Value Chain

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Guillermo P. Desenganio
Buisness Policy
MBA Class
Prof. Florindo C. Ilagan

Guillermo P. Desenganio
Buisness Policy
MBA Class
Prof. Florindo C. Ilagan

Value Chain and Balance Scorecard

Value Chain and Balance Scorecard

Contents
Part I: Value Chain
How does organization create value?……………………………………………………. 3 Porter’s Value Chain ………………………………………………………………………………..3
Primary Activities ………………………………………………………………………………4
Support Activities ……………………………………………………………………………… 5 Firm Level ……………………………………………………………………………………………………... 5 Industry Level ………………………………………………………………………………………………. 5 Significance of Value chain ……………………………………………………………………………7 What is Global Value Chain? …………………………………………………………………………7 SCOR ……………………………………………………………………………………………………………. 8 Value Proposition and value chain ………………………………………………………………9 Levels of market-driving strategy ………………………………………………………………..10 Cost of Value Chain in the distribution process …………………………………………… 10 McDonald’s Value Chain Analysis using Porter’s model ………………………………12 Critical Evaluation of Value Chain ……………………………………………………………….15 Part II. The Balanced Scorecard

Balance Scorecard Defined ………………………………………………………………………18 Definitions of Balanced Scorecard Strategic Planning & Management Terms18 Balanced Scorecard Perspectives …………………………………………………….20 Cause-and-Effect Logic …………………………………………………………………….22 What are the Key Benefits of using Balanced Scorecards? ………………23 References …………………………………………………………………………………………………26 How does organization create value

How do business change inputs into business outputs in such a way that they have a greater value than the original cost of creating those outputs? This isn't just a dry question: it's a matter of fundamental importance to companies, because it addresses the economic logic of why the organization exists in the first place. Manufacturing companies create value by acquiring raw materials and using them to produce something useful. Retailers bring together a range of products and present them in a way that's convenient to customers, sometimes supported by services such as fitting rooms or personal shopper advice. The value that's created and captured by a company is the profit margin: Value Created and Captured – Cost of Creating that Value = Margin The more value an organization creates, the more profitable it is likely to be. And when organizations provide more value to their customers, they build competitive advantage. Understanding how company creates value, and looking for ways to add more value, are critical elements in developing a competitive strategy. Michael Porter discussed this in his influential 1985 book "Competitive Advantage," in which he first introduced the concept of the value chain. Porter’s Value Chain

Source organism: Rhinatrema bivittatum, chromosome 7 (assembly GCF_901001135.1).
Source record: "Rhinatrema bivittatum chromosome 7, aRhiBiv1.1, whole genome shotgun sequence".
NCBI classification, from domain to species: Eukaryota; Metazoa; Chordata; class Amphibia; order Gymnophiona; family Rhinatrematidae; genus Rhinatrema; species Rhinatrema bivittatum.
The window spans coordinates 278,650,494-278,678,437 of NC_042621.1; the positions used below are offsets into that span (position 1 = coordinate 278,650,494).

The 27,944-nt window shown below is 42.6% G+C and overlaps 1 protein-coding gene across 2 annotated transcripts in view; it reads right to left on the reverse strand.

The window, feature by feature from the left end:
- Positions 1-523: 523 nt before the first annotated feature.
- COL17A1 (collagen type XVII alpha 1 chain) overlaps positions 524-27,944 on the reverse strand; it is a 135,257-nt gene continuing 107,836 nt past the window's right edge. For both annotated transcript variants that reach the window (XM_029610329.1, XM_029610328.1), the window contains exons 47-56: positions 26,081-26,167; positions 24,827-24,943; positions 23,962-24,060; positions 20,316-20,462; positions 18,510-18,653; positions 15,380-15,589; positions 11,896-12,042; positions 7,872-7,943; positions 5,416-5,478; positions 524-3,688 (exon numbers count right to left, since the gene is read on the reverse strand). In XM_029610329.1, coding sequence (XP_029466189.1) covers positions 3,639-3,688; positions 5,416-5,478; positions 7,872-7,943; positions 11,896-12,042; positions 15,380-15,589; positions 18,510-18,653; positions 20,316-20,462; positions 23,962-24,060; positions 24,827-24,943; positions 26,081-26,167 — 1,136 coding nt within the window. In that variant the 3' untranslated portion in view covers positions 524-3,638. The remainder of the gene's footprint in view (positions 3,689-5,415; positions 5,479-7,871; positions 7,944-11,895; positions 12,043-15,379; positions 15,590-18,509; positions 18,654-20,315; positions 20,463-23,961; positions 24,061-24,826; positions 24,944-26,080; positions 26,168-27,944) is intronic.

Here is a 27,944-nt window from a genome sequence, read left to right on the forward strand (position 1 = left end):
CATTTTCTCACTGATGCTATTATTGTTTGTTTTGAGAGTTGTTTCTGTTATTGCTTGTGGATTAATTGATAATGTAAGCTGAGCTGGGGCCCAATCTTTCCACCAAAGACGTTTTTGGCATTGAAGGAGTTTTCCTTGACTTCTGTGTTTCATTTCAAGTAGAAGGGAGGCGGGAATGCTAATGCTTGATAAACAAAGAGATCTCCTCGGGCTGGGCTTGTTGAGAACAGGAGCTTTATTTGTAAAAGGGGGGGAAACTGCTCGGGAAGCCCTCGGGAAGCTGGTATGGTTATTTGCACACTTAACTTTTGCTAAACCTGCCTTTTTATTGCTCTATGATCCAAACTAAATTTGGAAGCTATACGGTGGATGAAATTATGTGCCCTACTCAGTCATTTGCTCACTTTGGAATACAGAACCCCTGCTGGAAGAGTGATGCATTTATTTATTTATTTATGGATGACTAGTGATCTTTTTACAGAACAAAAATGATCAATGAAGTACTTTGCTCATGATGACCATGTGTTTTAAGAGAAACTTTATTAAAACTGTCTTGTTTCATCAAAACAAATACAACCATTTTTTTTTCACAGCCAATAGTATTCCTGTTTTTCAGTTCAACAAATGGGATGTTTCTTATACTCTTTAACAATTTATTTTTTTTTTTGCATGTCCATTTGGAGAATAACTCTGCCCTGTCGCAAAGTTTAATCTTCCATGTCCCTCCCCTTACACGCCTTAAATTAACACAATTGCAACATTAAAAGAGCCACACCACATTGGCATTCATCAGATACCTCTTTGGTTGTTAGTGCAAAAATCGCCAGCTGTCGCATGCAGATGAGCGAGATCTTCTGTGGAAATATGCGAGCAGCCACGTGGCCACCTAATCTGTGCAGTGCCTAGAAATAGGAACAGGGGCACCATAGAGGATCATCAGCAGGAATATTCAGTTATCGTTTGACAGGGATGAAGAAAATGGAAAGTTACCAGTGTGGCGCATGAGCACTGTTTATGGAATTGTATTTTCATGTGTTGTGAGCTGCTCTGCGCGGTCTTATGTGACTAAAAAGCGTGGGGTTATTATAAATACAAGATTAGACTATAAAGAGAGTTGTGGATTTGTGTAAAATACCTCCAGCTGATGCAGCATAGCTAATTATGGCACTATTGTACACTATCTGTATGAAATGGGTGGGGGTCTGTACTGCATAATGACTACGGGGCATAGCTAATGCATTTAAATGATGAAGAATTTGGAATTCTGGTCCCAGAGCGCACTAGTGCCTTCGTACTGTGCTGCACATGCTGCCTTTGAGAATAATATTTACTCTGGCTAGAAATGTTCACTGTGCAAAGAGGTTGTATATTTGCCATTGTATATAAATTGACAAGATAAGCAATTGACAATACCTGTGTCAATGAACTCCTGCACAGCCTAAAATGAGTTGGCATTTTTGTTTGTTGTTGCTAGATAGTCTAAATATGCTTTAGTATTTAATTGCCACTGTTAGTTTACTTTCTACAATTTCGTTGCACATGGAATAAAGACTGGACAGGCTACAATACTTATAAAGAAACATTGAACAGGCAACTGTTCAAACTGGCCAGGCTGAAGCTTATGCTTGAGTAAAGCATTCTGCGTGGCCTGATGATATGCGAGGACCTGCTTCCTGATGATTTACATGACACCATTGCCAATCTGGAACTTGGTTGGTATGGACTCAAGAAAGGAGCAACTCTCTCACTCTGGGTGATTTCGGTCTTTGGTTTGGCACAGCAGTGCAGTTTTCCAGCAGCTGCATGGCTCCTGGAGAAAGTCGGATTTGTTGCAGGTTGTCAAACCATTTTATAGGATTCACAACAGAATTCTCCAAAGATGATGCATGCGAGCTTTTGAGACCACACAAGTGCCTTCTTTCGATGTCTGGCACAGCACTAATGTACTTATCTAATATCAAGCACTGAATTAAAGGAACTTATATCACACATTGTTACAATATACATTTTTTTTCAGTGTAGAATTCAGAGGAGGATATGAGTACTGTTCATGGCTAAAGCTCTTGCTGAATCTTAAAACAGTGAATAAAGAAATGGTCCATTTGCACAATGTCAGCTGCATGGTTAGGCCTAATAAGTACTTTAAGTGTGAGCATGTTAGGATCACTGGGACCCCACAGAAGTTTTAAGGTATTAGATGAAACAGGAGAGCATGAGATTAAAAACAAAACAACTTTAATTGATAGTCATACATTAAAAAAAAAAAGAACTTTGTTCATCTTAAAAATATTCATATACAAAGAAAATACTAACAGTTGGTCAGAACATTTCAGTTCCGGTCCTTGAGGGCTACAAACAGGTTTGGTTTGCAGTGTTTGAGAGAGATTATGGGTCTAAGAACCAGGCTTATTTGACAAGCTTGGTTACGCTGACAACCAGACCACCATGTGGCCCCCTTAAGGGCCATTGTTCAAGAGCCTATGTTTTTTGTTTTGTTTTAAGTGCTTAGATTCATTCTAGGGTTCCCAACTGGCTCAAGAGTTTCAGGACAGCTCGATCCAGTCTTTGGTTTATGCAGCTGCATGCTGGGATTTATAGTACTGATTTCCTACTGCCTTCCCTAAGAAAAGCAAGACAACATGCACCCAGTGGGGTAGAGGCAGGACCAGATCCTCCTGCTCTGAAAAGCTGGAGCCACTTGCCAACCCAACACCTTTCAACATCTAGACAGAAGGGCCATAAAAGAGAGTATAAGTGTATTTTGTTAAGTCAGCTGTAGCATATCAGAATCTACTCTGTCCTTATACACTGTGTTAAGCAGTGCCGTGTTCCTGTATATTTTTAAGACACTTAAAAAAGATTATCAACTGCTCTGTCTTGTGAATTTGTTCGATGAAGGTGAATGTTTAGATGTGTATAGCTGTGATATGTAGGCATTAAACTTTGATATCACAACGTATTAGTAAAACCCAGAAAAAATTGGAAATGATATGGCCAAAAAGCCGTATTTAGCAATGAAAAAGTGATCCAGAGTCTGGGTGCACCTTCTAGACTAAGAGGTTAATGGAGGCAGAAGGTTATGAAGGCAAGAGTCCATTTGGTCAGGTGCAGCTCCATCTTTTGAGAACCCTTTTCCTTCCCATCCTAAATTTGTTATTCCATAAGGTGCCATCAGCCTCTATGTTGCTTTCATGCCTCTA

A value chain is a set of activities that an organization carries out to create value for its customers. Porter proposed a general-purpose value chain that companies can use to examine all of their activities, and see how they're connected. The way in which value chain activities are performed determines costs and affects profits. Value chain can help understand the sources of value for the organization.

Elements in Porter's Value Chain
Michael Porter is the author of 18 books and numerous articles including Competitive Strategy, Competitive Advantage, Competitive Advantage of Nations, and On Competition. A six-time winner of the McKinsey Award for the best Harvard Business Review article of the year, Professor Porter is the most cited author in business and economics. Michael Porter’s core field is competition and company strategy. He is generally recognized as the father of the modern strategy field, and his ideas are taught in virtually every business school in the world. His work has also re-defined thinking about competitiveness, economic development, economically distressed urban communities, environmental policy, and the role of corporations in society. In addition to his...
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